Google might be call tracking

Study of the Effect of Calls Via Organic Search Results on Google Places Rankings


We are always looking for creative ways to help our local SEO clients archive better results. In this particular experiment  I was curious to find out if calling to a business page directly from Google’s organic results might have an effect on the ranking of that particular page. To our surprise  it turned out to be a major ranking signal often improving the position of a local business by several spots. This report presents exactly what we did and how it affected the rank of our clients. Discussion is encouraged. Learn more about Google Mobile Technologies here.

With all the confusion and turmoil that up to the day this post was created, the term “google plus local”, “google places”, “google places for business”, “google plus business” will be used to refer to the same concept: a listing with an address and phone number snippet in the first page of organic search results.


As many local SEO experts would point out, ranking high in Google’s organic-mix of results for a local business page might turn out to be a difficult ordeal. With hundreds, even thousands of factors, Google Plus Local optimization has proven to be a very sophisticated (some might think otherwise) algorithm that seems to run almost independently from the “normal” listing algo. With the increased use of mobile devices, I was curious to find out if mobile marketing would have any effect on Google Places ranking in the organic listings.


Click to Call Organic Search
Sample of a Local Query (not actually one used in this experiment)

Because I was traveling back and forth from Houston to McAllen, I decided that it would be best to test this experiment in a less competitive environment to see subtle changes that perhaps might be invisible with monster SEO companies in Houston. I just wanted to see if there was a “real effect” on organic rankings. Having the advantage of knowing a lot of people in South Texas because of my connections back when I was in University of Texas Pan American Student Government, I asked 40 contacts with an android-powered device to participate in the experiment. Basically all that they were doing is simply trying a local-oriented query and clicking on a particular, predetermined, Google+ Local listing’s phone number.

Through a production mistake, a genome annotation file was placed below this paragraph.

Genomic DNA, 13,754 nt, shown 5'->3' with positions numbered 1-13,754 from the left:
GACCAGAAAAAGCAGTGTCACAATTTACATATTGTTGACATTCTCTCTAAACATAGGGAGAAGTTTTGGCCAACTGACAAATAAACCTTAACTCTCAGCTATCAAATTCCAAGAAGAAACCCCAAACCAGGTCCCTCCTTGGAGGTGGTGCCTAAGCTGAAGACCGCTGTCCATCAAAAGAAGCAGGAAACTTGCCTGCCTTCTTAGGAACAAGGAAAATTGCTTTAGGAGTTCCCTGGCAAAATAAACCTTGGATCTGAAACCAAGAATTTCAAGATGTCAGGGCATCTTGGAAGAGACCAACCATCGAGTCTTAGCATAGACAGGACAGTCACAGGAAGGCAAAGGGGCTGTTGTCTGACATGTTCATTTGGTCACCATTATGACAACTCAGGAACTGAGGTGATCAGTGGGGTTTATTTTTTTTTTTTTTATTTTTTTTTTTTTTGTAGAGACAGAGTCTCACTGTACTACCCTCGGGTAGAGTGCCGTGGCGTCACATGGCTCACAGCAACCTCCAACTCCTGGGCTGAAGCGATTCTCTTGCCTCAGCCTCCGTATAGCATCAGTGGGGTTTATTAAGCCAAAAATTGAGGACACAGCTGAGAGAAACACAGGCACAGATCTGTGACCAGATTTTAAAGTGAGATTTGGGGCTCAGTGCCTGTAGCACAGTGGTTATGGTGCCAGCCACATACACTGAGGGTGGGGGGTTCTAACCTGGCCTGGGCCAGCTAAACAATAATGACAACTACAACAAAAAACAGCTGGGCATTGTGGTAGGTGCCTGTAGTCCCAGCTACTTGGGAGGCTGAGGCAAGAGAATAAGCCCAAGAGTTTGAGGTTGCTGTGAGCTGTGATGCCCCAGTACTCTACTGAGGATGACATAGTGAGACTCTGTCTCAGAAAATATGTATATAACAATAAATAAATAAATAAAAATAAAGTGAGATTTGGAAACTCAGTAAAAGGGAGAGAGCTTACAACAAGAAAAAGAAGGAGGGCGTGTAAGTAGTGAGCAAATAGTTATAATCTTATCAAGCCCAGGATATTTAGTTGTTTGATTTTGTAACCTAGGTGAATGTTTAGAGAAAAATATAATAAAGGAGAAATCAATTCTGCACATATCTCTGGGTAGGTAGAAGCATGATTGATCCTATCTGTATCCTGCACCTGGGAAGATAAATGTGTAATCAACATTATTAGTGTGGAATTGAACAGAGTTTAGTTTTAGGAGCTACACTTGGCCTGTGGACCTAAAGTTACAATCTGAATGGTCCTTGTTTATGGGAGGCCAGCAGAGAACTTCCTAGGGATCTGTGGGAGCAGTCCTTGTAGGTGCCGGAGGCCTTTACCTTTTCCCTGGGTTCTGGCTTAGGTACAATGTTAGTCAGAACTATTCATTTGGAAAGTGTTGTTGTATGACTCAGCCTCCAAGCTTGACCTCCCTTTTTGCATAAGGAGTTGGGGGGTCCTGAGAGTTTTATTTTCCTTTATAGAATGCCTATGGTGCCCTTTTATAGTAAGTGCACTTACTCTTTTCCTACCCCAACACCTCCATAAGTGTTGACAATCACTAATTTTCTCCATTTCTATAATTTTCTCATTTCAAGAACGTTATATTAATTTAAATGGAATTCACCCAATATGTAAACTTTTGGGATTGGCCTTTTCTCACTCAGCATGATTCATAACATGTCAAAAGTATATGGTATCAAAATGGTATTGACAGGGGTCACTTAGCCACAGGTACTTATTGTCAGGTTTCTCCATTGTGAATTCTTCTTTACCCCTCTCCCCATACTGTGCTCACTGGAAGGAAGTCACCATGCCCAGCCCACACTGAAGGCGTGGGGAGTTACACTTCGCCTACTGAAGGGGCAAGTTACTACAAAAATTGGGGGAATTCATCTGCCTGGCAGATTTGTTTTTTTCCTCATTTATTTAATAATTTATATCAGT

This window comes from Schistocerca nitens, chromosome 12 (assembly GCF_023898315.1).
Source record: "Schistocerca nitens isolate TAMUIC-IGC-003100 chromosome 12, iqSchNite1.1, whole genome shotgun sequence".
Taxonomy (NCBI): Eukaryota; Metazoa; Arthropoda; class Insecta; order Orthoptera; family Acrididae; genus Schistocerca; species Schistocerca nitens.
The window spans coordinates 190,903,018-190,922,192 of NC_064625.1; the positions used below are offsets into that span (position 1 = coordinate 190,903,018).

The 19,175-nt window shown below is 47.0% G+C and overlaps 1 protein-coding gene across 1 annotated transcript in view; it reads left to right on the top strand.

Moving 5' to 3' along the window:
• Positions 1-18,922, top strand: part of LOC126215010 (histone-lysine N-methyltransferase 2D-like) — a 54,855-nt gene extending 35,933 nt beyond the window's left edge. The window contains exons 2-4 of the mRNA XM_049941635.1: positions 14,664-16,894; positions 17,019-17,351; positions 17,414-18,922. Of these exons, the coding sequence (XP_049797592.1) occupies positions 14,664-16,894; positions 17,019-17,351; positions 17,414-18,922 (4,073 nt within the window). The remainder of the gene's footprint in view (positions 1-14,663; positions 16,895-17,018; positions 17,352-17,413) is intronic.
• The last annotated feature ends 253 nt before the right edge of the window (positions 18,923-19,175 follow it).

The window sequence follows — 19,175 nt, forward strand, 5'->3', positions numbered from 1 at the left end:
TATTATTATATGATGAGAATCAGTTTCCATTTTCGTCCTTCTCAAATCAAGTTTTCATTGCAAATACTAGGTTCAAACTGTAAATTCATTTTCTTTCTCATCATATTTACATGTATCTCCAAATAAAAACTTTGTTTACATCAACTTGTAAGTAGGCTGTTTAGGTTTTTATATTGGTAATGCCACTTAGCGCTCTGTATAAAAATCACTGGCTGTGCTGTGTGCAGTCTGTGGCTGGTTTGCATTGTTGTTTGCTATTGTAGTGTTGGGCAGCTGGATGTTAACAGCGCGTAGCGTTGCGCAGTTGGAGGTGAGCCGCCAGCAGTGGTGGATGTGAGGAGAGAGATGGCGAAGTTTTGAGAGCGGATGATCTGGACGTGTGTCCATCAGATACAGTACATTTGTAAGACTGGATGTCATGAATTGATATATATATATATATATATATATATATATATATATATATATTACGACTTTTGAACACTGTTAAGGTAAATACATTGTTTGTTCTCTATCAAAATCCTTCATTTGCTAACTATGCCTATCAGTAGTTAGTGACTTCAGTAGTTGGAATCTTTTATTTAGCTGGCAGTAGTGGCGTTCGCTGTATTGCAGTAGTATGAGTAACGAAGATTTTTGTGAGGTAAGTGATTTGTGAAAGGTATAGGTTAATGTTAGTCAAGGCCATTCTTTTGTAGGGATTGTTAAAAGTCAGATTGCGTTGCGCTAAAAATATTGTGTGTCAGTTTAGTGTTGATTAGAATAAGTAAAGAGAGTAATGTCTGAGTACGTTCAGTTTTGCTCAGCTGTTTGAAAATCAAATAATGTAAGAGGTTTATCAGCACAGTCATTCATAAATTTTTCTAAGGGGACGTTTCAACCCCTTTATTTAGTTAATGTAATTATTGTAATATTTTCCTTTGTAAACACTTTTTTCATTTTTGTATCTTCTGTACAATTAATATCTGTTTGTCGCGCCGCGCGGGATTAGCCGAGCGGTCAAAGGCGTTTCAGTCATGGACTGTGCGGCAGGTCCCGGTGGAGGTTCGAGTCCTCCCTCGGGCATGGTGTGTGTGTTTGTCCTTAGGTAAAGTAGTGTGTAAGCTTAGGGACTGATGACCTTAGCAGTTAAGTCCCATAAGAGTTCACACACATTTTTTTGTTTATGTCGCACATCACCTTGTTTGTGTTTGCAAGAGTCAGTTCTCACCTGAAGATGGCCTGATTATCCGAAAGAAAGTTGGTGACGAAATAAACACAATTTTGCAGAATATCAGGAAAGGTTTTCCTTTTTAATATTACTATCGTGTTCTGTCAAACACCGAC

Disclaimer: participants were remunerated with a $5 dollar Starbucks card. Accurate reporting of the research methodology was verified at the end of the experiment by the number of calls registered by the business owner.


We got authorization from 5 local clients who had a Google Places Listing in the first page of organic search results for a local-oriented keyword. The listing, however, was chosen specifically to be a non-prominent one. For instance, client A was in position 8 in the organic-mixed results for “pizza restaurant in CITY”. No on-page modifications were made, no backlinks were created for the purpose of this experiment.